To teach a lesson in impermanence,
Tibetan Monks destroy the Mandala
they worked two weeks to make
Brogan Museum of Art
Tallahassee, Florida. January 27, 2007
Photos and commentary by Gerald Grow
The Tibetan monks spent nearly two weeks creating the four-foot-wide Mandala out of tiny grains of colored sand, but it took them only a few minutes to destroy it.
The Mandalas are amazingly detailed, nuanced, and delicate.
To show you more of what a Mandala looks like, here is the Mandala the monks made in 2006, in the last stages of completion.
In January 2007, Tibetan monks in exile, now located at the Drepung Gomang Monastery, in South India, worked every day for nearly two weeks to construct the Mandala shown below. The Mandala was created in the lobby of the Mary Brogan Museum of Art and Science, in Tallahassee, Florida.
It is colored sand. Millions of tiny grains of colored sand and finely-ground stone, painstakingly poured in intricate lines -- little lines that have ridges of depth, like tiny ropes or woven fabrics.
The result evokes a universe of sea and sky, Himalayan mountain ranges, tilled fields, villages and vast cities, eras of time, spiritual beings, states of the soul, kinds of relationships, schools of thought, phases of life -- the whole of anything anyone can conceive of, or be part of.
Every part of the Mandala exists in an intricate interplay with the others. Wherever you focus, the periphery of your vision changes to see the remainder differently. The Mandala does not just lie there. As you look at it, it moves. It seems almost alive.
This particular Mandala is also said to evoke the presence of Avalokiteshvara, the Bodhisattva of compassion.
You could hear echoes of the fundamental teachings of Buddhism in the Mandala and the ceremony that surrounded it.
Anicca, anatta: Everything is so deeply interconnected that everything causes everything else. And everything changes, moving as a vast flow of trillions of processes: There is no permanence, no lasting city, no separate and enduring thing -- not even a separate and enduring self. Dukkha: To believe otherwise is the main way human beings amplify suffering into a kind of vocation.
And something more: Knowing, really knowing these truths can lead to a sense of liberation that embraces joy and sorrow, life and death, daily routine and spiritual depth -- and that connects us compassionately with all beings in this web of existence that creates us as we create it.
And it is said to be possible then to see that the whole vast intricate enterprise of the universe is not meaningless matter but a great sacred whole, a Mandala, of which we are a part, in which all beings are ultimately destined, no matter their struggles to the contrary, to become enlightened.
And it is said that the very cycles of entanglement and suffering that earn this world the label samsara are, to the enlightened mind, enlightment itself.
But no one preached, no one proselytized. The ceremony was left to speak for itself.
Through the translator, the Geshe explained the purpose of their visit: To remind people about the plight of the Tibetans. To raise funds for their monastary in India. To pray for every sentient being, especially for those killed in Iraq. To remind us of the impermanence of all things, and how important it is to use the time available to us to help others and develop spiritually. And through the Mandala to bring a blessing to Tallahassee and to the universe.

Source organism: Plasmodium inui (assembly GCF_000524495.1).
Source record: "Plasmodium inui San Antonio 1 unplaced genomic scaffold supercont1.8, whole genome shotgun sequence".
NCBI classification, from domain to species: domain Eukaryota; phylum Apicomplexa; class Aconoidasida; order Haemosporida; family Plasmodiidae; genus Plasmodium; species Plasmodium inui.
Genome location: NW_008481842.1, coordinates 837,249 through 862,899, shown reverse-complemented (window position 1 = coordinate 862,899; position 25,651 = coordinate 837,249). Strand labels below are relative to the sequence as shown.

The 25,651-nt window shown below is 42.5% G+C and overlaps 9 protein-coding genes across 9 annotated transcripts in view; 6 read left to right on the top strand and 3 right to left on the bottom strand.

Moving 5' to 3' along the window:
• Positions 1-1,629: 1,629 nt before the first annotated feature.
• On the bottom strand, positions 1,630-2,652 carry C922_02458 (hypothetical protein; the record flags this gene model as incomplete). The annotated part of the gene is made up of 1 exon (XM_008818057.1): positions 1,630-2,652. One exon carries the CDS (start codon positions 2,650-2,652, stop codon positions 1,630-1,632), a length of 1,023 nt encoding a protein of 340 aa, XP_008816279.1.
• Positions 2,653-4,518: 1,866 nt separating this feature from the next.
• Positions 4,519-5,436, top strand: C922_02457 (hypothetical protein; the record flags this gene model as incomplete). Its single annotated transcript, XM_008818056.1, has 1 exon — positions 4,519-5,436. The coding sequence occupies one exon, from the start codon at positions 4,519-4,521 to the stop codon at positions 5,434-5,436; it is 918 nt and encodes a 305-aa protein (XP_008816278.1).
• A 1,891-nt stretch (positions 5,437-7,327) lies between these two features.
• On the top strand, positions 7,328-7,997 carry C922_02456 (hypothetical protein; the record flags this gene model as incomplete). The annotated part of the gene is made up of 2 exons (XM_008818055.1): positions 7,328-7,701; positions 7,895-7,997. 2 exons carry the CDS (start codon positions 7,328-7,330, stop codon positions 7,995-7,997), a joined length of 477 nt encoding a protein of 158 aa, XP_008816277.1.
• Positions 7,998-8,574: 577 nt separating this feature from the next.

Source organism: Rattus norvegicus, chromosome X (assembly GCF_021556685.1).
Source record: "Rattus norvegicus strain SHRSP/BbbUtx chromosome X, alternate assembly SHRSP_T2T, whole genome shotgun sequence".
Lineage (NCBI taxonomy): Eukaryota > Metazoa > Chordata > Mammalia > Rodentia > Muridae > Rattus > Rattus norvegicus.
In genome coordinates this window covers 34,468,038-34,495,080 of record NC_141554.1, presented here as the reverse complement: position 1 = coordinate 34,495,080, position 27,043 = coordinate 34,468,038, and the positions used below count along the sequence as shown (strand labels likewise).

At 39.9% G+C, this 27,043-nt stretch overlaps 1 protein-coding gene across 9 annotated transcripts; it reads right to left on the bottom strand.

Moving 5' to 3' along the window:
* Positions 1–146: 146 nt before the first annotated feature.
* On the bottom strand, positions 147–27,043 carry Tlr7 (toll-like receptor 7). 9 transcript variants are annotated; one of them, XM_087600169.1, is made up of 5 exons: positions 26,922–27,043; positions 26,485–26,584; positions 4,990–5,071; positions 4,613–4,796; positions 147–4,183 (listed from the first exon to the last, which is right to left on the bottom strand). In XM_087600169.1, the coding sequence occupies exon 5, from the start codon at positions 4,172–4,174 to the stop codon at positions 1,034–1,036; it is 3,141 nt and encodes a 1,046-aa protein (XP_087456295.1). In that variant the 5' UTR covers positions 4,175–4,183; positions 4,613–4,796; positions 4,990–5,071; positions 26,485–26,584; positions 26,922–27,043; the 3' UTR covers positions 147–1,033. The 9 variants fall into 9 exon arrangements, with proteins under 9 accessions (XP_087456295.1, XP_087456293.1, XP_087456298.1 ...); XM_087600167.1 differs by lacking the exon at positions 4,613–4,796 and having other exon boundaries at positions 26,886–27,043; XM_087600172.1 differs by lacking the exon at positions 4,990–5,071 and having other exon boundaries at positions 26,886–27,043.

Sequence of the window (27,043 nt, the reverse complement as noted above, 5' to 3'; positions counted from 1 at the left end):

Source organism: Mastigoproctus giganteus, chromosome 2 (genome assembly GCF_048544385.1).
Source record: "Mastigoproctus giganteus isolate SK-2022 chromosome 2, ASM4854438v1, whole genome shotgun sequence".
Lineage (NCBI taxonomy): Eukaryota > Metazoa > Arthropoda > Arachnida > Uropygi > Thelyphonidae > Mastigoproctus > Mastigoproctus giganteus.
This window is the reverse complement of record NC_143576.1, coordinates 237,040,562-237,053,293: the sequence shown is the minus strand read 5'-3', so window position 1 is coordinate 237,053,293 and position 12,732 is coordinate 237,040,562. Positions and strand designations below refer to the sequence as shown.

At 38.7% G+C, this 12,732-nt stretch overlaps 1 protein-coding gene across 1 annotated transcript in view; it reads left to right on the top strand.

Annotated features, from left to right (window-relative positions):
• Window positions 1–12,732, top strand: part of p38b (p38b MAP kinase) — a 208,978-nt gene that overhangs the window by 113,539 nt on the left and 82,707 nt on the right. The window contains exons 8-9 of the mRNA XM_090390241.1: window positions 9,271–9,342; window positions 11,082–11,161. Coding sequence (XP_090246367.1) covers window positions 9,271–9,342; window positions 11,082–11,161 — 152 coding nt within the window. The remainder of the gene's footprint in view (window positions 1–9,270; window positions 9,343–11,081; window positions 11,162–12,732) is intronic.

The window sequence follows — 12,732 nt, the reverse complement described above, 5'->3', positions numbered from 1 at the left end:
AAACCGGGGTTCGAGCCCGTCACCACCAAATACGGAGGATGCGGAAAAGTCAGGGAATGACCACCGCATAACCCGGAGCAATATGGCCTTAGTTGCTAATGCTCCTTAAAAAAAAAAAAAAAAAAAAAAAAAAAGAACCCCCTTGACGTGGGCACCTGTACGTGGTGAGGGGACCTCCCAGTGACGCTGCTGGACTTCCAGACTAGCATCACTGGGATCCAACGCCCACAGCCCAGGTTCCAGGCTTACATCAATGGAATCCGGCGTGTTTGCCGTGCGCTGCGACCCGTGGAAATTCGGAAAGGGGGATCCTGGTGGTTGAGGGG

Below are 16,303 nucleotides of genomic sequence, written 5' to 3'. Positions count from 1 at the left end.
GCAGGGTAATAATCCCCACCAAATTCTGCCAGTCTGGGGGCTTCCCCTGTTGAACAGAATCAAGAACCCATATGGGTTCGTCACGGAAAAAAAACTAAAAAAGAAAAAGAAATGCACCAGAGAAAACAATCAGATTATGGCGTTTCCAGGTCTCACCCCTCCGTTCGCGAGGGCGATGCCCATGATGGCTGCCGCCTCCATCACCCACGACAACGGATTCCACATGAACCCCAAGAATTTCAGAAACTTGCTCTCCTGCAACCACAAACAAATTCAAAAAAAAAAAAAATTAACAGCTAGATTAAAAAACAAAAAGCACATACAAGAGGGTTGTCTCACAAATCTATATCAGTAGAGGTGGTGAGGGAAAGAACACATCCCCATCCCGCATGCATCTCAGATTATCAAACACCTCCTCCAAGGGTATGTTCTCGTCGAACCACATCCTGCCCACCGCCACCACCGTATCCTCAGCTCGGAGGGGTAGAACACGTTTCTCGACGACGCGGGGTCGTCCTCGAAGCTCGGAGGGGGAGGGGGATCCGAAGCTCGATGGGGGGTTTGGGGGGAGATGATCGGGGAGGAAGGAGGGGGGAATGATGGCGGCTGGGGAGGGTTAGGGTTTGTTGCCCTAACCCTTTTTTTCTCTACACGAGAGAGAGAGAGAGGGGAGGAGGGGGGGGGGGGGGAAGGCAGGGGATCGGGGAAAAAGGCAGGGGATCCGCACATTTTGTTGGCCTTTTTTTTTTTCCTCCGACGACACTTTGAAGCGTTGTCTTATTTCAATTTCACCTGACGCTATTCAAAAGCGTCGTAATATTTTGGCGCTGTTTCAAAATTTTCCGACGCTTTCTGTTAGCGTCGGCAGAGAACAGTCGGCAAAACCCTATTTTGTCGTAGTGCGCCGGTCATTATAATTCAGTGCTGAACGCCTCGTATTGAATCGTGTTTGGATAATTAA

Solemnly began the ceremony of dismantling the Mandala. The two fierce oboe-like shawms pierced the museum, rattling deep into your bones. The sound of the cymbal rose and broke, rose and broke, like waves of mountains crashing into a continent over geological time.
The monks were practiced, efficient, yet tender.
Taking the dorje, the sacred thunderbolt, the Geshe began the dissolution of the Mandala.
He cut swift strokes in toward the center, a gesture that causes an almost physical pain to watch.
And more cuts. The movements were authoritative, sudden, and inevitable.
Until the circle was divided into eight parts.
"To symbolize the impermanence of all that exists, the colored sands are swept up."
With quick, graceful strength, the monks swept the intricate grains of the Mandala toward the center.
The rest happened in the time of a few startled breaths.
Sweeping . . .
Sweeping . . .
Scooping up the pile of formless grains into a glass vessel.
And scooping . . .
Till nothing was left of the universe in the Mandala ...
But a small pile of sand, like ashes.
Reverently, the monks wrapped the dismantled Mandala. . .
And, in procession, transported the sand to a nearby
where it was poured out, to "carry healing energies throughout the
Leaving the empty backboard, with the faint outline the Mandala was built on.
And a single camellia, with a scattering of dust, at the center.
Larger view of camellia picture
Our revels now are ended. These our actors,
--Shakespeare, The Tempest (IV.i.148-158)
Form does not differ from emptiness;
--The Heart Sutra
--William Butler Yeats, "A Dialogue of Self and Soul"
Drepung Gomang Monastic College.
Quotations in the captions above come from the Drepung Gomang commentary, "The Sacred Art of Sand Mandalas."Drepung Gomang articles on the Mandala shown above. Annotated illustration.
Paul LeValley's essay on the Mandala.
Buddhist Groups in Tallahassee, Florida.
International Campaign for Tibet.
The Tibetan Diaspora.
"Buddhism: A Brief Introduction for Westerners," by Gerald Grow.
Mind-Clearing Exercise: A basic meditation adapted for Westerners.
A note on the photos.
Gerald Grow's Home Page.
Disclaimer: This site presents an interpretive photo essay based on a public event. The views expressed here are solely those of the author. No organization or other individual -- including the Mary Brogan Museum, Drepung Gomang, any participant, or any organization mentioned in the links -- is responsible for the views expressed in this site.
Last revised 02/03/2007